Official News Magazine of the Diocese of Spokane
Deacon Eric Meisfjord, Editor
P.O. Box 48, Spokane WA 99210
(509) 358-7340; FAX: (509) 358-7302
Everyday Grace: Are we church to one another?
by Mary Cronk Farrell
(From the Nov. 14, 2002 edition of the Inland Register)
The voice on the phone sounded matter-of-fact. The woman runs her own business and seldom meets a problem she cannot solve. But she admits she’s challenged trying to raise her three young daughters in the Catholic faith.
“I don’t feel like I know what I’m doing and why, even though I’ve been a practicing Catholic all my life,” she tells me.
She’s found it hard to feel a sense of belonging in her parish. “It’s huge and Mass is so packed you don’t get a seat if you’re five minutes late,” she says. Joining a mom’s group at the church has helped, but her family as a whole is disconnected from the parish. Religious Education seems like one more thing on the list of things to do.
“I feel a lot of peer pressure to have my children involved in tons of activities. As small as two, they’re in kindermusic and gymnastics,” she says. “Religious Ed isn’t cool. It’s not what all their friends are doing.”
I ask what she thinks her parish or the larger church could do to help. She says they’re probably doing all they can. The parish offers classes and retreats, but she doesn’t have time for them. Her husband, though Catholic, isn’t interested in church stuff.
Is she right, I wonder? Is there nothing more we can do to help families? This young mother doesn’t seem to have a vision of how things could be different. Are we as a church failing to offer any alternative to the prevailing culture? I ask the question to a number of other Catholic parents.
“People have to want help,” answers Carol. “The church offers the sacraments.”
Is that enough?
“No,” says Marian. “The parish focuses on sacramental prep, rather than on developing Christian households.”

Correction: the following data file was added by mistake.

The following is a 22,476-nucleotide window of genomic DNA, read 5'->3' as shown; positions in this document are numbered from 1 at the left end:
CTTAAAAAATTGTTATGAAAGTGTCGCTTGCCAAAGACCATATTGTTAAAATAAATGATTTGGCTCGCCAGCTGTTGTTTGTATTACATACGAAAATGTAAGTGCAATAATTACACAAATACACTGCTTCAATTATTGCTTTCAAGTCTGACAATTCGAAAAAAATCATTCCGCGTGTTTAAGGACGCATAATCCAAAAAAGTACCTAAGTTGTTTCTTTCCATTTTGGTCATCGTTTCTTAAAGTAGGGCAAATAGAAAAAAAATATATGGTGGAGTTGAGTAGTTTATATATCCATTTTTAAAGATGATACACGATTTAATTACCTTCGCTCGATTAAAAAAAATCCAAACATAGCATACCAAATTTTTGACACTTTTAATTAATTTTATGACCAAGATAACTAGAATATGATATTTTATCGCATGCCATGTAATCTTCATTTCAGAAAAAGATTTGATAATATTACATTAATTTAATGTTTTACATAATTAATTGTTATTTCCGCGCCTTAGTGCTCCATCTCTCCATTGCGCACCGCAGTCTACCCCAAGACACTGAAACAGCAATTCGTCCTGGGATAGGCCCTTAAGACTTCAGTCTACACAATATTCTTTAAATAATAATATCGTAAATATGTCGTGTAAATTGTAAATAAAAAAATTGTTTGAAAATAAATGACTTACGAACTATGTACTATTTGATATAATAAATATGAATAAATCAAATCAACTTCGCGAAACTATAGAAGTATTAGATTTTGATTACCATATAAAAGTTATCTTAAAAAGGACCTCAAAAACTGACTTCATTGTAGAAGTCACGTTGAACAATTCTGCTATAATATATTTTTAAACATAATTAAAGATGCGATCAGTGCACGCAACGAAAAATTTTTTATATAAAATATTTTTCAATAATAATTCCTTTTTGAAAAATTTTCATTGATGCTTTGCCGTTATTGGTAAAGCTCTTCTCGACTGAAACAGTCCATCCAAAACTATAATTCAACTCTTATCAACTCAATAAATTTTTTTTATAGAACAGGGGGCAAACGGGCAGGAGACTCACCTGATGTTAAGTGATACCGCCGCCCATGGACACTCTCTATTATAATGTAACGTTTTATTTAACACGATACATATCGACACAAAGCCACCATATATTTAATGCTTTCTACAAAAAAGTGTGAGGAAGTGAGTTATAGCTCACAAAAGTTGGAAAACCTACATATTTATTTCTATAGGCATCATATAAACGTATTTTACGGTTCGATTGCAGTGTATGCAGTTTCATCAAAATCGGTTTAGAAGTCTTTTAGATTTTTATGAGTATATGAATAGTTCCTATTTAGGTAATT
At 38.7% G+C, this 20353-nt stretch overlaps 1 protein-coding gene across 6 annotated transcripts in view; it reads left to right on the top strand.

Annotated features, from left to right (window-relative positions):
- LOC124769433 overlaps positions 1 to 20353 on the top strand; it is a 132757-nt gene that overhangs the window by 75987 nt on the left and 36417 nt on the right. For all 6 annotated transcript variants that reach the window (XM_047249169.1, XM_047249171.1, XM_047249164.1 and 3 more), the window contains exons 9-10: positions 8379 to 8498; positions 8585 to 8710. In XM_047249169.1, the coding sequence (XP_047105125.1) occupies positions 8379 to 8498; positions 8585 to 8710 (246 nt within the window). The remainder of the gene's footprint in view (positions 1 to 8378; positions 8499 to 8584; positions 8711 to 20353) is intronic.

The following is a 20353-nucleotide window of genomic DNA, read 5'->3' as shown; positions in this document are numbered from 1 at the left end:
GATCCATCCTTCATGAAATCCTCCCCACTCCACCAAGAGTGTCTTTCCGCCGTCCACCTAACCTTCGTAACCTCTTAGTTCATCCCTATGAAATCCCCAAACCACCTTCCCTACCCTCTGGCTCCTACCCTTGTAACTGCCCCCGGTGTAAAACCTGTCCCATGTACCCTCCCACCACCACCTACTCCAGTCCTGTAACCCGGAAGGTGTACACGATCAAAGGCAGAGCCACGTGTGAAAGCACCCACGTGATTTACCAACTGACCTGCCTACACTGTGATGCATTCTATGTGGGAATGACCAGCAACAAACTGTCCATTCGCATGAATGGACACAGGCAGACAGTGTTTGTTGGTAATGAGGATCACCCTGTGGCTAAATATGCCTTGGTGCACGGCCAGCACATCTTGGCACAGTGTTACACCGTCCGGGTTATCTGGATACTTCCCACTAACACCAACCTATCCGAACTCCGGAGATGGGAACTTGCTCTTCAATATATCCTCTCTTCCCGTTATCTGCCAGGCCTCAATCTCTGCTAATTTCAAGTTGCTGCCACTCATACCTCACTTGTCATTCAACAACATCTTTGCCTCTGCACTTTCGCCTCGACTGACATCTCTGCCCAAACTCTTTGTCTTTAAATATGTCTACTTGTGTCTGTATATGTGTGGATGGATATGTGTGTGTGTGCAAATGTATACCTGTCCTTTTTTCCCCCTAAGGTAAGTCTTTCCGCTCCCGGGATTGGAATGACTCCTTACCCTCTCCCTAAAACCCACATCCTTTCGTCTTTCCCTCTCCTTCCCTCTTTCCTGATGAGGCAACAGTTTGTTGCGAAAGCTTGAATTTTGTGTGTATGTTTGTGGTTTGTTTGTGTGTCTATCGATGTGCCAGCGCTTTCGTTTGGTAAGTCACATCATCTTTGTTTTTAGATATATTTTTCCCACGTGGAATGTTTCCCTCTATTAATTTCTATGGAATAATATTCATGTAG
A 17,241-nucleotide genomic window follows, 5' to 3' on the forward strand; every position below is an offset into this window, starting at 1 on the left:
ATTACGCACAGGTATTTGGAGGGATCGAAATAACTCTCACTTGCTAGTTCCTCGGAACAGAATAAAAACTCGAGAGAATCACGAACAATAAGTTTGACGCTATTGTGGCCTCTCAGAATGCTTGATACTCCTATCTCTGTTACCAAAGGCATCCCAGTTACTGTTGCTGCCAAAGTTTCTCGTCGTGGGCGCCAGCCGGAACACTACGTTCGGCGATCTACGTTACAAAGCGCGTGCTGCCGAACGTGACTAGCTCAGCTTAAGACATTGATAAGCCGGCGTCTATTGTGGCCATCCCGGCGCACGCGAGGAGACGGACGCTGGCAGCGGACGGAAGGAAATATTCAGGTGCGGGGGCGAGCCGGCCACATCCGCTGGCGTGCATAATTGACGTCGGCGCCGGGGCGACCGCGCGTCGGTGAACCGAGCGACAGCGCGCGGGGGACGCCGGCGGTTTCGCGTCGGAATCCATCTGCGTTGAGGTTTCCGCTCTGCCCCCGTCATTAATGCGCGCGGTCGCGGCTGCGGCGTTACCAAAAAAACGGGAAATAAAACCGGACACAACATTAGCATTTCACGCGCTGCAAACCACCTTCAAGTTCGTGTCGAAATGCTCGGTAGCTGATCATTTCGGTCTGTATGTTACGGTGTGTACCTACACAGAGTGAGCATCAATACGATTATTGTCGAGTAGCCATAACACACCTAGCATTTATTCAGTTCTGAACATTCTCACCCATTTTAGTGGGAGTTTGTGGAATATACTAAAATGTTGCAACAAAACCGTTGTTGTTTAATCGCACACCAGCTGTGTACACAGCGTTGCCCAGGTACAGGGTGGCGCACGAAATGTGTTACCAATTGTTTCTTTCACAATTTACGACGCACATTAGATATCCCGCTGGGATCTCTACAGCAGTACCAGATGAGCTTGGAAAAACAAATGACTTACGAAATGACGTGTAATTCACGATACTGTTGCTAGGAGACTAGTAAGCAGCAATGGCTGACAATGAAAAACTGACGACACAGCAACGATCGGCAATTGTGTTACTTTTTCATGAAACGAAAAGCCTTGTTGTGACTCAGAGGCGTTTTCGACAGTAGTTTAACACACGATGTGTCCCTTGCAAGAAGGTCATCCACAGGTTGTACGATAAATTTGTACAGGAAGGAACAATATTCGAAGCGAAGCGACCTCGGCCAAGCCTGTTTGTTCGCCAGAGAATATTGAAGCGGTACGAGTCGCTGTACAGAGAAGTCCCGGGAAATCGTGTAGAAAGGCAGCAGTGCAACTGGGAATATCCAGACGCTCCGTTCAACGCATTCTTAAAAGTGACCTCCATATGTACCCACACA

“Many Catholics are waiting for permission from Father to do this or that,” says Robert. “I have a friend who was down on his pastor for not allowing him and other men to meet as a men’s group. I said, ‘What’s he got to do with it?’”
Danny says he and his wife have had to look beyond their parish to find a sense of community and support for day-to-day living as a Christian family.
Mary says her teenager is asking why she has to go to Mass. “Megan looks at some of the people who go to Mass, and the way they live their life, and she gets kind of cynical. I tell her it’s supposed to be about us supporting each other and living out this vision of faith, but sometimes it doesn’t feel like that.”
We know from Scripture that the outstanding characteristic of the first Christians was their visible love for one another. Christ’s followers broke bread together on the first day of the week. But much more set them apart: their refusal to see differences like slave and master, man and woman, Gentile and Jew, the way they recognized each person’s gifts, and how they shared wealth.
Vatican II documents re-emphasize the identity of the Church as a family with all members loving and serving one another and those in need. We can’t wait for the institutional church to hand out community. We need faith animating our daily life all week long. Though we live in the world, we can choose to be not of the world if we draw together and support one another. We must each choose to be church for the other.
I wanted to tell this young mother on the phone, “Don’t settle. Church can be more than just trying to keep the kids quiet through Mass on Sunday.”
I wanted to tell her about my experience of Christian community, and how I’ve come to depend on it. I wanted to share how it has supported me in times of trouble, challenged my perspective, transformed my pain, and given me joy and hope. But words fall short. Community needs to be experienced to be real.
How can we love one another better? There’s no simple answer, but let’s keep asking the
If you have any answers, please contact me at my web
site — and I’ll share your ideas in a future column.
© 2002, Mary Cronk Farrell
(Mary Cronk Farrell is a Spokane freelance journalist and children’s writer.)
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